No Papers, Wk 4: A Reason To Pull The Trigger?

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On the 1st of January 2010, I decided to give up newspapers for 12 months to see what impact it would have on me as a person, but also as a PR consultant.

I’ve already learnt a lot in the first month, ranging from how difficult it is to avoid newspapers in a city like London to (very surprisingly) how much I miss print advertising.

This week, with a very heavy heart, I look at a pretty compelling reason for newspapers to be made extinct…and please excuse the over-dramatic tone…it’s part of my DNA…

A reason to pull the trigger on Newspapers?

I think most PR Pros will forgive me for using this classic image of Robert De Niro to illustrate how frustrating one element of our remit can be: measurement and evaluation.

The ‘Daddy’ of pain comes in the form of calculating a Return On Investment (ROI) on national / regional campaigns.

We’ve all been there. Run a flawless campaign. Achieved ‘hits’ in every local publication possible and then two months later we get a report back saying that it ‘did not’ meet the coverage expectations set.

(Cue the De Niro image)

Why?

Because, even after all these years, we still haven’t found a flawless solution that ensures every single piece of regional print coverage can be monitored for / collected – in fact, many national pieces slip under the radar too, which is the PR equivalent of torture.

Digit-all?

So, last week, when I sat in on a presentation from an online monitoring company, I had a scary thought: when it comes to evaluation, we might actually be better off if newspapers didn’t exist.

This was brought to life via a case study of a recent campaign which tracked sentiment and buzz against activity.

The beautiful thing was, I knew the results were robust because nothing could slip through the net…as all the data was available, and searchable…on the net.

(Note: An only digital experience could also be a PRs worse nightmare…very hard to say ‘the figure is lower because me missed some local / regional pieces’ – although we’d probably still try…)

Questions, so many questions…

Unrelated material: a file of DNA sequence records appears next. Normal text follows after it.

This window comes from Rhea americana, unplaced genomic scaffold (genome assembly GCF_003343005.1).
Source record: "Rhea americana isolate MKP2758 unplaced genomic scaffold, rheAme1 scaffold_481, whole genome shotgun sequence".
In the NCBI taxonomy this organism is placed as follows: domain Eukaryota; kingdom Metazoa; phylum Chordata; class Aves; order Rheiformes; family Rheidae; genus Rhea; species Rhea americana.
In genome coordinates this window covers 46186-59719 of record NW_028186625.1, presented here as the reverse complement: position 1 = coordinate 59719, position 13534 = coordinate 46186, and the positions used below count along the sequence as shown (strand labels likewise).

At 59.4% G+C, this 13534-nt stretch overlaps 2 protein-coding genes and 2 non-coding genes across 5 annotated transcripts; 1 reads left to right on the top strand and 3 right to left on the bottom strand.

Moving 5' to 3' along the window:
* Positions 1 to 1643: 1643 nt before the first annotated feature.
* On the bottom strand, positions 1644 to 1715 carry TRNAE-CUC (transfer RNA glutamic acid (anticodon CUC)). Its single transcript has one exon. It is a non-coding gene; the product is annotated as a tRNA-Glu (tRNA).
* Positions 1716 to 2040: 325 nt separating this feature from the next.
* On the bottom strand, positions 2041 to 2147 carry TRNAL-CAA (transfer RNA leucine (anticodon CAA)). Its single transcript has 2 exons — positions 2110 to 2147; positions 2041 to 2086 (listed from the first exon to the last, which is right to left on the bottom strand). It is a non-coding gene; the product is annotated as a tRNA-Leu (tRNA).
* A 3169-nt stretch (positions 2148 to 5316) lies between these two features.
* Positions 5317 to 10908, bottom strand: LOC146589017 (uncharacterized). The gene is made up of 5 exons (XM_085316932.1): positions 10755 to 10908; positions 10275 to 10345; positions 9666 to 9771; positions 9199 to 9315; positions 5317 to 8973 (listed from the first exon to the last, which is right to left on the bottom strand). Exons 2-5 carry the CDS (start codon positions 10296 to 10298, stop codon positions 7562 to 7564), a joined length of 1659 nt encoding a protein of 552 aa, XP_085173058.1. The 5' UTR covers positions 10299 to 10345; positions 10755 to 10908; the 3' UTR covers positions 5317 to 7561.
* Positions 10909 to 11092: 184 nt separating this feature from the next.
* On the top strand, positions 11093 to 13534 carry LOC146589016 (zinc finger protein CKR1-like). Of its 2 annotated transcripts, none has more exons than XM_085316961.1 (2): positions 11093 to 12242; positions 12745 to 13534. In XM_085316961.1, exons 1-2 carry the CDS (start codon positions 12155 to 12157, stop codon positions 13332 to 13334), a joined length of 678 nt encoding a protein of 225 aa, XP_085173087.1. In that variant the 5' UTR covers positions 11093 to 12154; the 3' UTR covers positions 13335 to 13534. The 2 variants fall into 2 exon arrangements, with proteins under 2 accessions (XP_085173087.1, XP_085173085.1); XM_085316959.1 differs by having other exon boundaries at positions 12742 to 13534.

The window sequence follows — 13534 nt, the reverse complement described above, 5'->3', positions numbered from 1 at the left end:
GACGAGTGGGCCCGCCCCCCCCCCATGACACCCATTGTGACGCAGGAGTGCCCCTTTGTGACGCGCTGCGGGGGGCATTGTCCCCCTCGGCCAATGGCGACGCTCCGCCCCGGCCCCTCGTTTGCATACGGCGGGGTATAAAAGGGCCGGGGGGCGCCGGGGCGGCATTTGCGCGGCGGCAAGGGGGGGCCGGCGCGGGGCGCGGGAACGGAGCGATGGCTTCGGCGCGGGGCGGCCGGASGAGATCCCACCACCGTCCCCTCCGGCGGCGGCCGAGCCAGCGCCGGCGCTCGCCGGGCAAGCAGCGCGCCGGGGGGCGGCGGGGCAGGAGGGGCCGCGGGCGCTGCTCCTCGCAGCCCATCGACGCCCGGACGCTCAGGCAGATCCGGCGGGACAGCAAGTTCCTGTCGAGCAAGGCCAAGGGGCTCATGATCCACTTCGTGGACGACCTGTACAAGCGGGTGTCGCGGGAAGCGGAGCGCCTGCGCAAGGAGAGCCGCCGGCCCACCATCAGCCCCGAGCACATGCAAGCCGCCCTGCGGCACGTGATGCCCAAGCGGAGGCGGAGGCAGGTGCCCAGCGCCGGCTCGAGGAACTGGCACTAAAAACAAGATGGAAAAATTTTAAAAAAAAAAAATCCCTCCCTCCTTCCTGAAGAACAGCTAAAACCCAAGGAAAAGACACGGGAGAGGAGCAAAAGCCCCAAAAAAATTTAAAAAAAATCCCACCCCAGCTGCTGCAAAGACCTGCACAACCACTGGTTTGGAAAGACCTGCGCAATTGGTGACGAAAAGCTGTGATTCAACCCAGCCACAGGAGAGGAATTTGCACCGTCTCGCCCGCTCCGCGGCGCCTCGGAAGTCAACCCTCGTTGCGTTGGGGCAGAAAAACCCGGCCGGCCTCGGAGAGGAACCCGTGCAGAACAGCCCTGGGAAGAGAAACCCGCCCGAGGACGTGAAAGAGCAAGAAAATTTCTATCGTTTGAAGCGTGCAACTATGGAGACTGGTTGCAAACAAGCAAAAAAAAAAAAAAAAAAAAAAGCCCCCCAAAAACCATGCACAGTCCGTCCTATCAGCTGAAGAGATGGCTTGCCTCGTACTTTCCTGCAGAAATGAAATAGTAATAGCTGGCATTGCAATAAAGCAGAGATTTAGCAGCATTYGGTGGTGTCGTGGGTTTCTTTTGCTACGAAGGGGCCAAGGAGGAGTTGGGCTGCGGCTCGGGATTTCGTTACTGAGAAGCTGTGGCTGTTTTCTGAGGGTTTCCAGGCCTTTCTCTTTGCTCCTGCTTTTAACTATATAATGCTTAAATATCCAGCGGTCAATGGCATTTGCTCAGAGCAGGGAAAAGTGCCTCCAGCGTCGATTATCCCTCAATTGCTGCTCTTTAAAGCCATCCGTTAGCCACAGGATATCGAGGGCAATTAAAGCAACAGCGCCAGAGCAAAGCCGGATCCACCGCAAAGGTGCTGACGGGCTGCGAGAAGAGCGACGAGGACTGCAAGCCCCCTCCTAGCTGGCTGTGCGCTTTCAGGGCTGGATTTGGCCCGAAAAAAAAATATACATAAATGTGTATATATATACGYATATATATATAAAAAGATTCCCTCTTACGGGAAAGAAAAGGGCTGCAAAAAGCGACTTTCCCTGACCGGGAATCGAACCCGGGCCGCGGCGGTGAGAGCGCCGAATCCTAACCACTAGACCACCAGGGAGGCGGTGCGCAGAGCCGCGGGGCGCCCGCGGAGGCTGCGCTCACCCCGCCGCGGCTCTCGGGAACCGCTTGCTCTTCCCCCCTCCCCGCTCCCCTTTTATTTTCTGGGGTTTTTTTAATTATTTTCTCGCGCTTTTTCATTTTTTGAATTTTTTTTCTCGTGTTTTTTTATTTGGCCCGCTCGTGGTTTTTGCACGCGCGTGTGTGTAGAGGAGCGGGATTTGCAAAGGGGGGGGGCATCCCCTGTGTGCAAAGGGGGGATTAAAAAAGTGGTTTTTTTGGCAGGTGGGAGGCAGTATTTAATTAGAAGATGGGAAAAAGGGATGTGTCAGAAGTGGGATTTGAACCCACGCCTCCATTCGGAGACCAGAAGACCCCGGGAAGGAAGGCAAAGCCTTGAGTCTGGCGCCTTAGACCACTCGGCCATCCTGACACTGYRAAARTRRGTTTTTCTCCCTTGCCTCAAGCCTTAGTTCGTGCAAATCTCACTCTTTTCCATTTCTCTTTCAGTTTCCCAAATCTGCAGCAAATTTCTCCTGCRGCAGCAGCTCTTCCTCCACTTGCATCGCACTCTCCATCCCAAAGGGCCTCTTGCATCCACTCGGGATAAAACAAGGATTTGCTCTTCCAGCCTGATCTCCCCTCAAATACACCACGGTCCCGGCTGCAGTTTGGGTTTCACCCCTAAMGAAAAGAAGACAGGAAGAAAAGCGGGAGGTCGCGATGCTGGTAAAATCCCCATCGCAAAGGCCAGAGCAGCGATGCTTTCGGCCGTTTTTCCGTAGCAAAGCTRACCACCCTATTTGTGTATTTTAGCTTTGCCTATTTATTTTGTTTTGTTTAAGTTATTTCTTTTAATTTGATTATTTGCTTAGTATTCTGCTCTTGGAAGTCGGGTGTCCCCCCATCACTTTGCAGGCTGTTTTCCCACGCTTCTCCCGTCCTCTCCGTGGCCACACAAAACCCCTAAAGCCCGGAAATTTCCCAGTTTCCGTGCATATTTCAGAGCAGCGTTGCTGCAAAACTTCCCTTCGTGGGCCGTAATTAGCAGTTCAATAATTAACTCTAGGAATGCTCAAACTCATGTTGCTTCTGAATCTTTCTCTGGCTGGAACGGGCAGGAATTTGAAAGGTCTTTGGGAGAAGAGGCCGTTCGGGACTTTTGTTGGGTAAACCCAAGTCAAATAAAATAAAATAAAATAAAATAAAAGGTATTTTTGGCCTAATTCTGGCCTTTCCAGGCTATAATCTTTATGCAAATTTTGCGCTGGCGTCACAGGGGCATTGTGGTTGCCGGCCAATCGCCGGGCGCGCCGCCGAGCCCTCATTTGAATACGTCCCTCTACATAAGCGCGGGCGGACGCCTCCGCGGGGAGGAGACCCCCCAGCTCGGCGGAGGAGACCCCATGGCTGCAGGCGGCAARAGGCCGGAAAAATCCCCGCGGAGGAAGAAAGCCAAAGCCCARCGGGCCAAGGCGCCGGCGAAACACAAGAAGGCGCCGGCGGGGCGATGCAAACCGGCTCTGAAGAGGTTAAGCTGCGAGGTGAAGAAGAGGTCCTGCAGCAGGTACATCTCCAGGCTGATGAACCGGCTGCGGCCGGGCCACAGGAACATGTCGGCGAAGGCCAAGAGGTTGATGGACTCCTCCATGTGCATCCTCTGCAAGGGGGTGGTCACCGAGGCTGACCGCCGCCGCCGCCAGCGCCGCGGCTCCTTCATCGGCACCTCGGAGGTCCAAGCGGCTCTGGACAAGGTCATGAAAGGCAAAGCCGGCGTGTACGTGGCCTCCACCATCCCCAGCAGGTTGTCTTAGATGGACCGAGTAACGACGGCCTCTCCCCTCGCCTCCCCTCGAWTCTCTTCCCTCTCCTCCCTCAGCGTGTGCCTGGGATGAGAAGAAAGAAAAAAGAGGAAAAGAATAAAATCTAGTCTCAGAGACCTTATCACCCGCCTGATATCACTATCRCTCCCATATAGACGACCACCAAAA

But, is an ‘all digital’ landscape what the industry needs?

Do we need to be able to categorically collate and evaluate every single piece of ‘coverage’ we achieve in order to be an easier ‘buy’?

Could a life minus newspapers ensure we know exactly what impact our activity is having?

Could we finally provide an accurate answer to the ‘what value does PR deliver’ question?

Take the sentiment out of the equation and the argument for a ‘newspaper-less’ existence in relation to this issue is pretty compelling…sadly…

AV

Note: The next installment in this series will look at how painful it is not to enjoy newspapers while on holidays…perhaps the cruelest experience thus far…

2 Comments

  • Reply February 1, 2010

    Emily Cagle

    Love that you’re able to generate so many angles on interest from such a simple initiative…

    Clipping and measurement is indeed a joy and nightmare in equal measure, but print media doesn’t need to disappear in order for things to get easier.

    Really, it’s technology and rights issues surrounding clippings that aren’t currently up to scratch. I realise optical character recognition has a way to go, and it’s tough for agencies to get hold of every newspaper and every edition, and yes, I know that every publisher puts different limitations on electronic access, but there must be a way to make this work!

    Clippings agencies like Cision and Press Index (and indeed subscription tools like Lexis and Factiva) are expanding their reach and upping their game all the time, so I remain hopeful. One day, maybe, we might realise we haven’t heard “Our scanners didn’t pick it up” or “Sorry, that’s not on our reading list” in a long time. I just hope it isn’t because there aren’t any print publications to clip.

  • Reply February 3, 2010

    Jamie Garantziotis

    Ah Adam,

    The pain of holidays without newspapers must be incredible!

    Keep going mate- we’re with you all the way on this one…can’t wait for the next installment!

    Jamie

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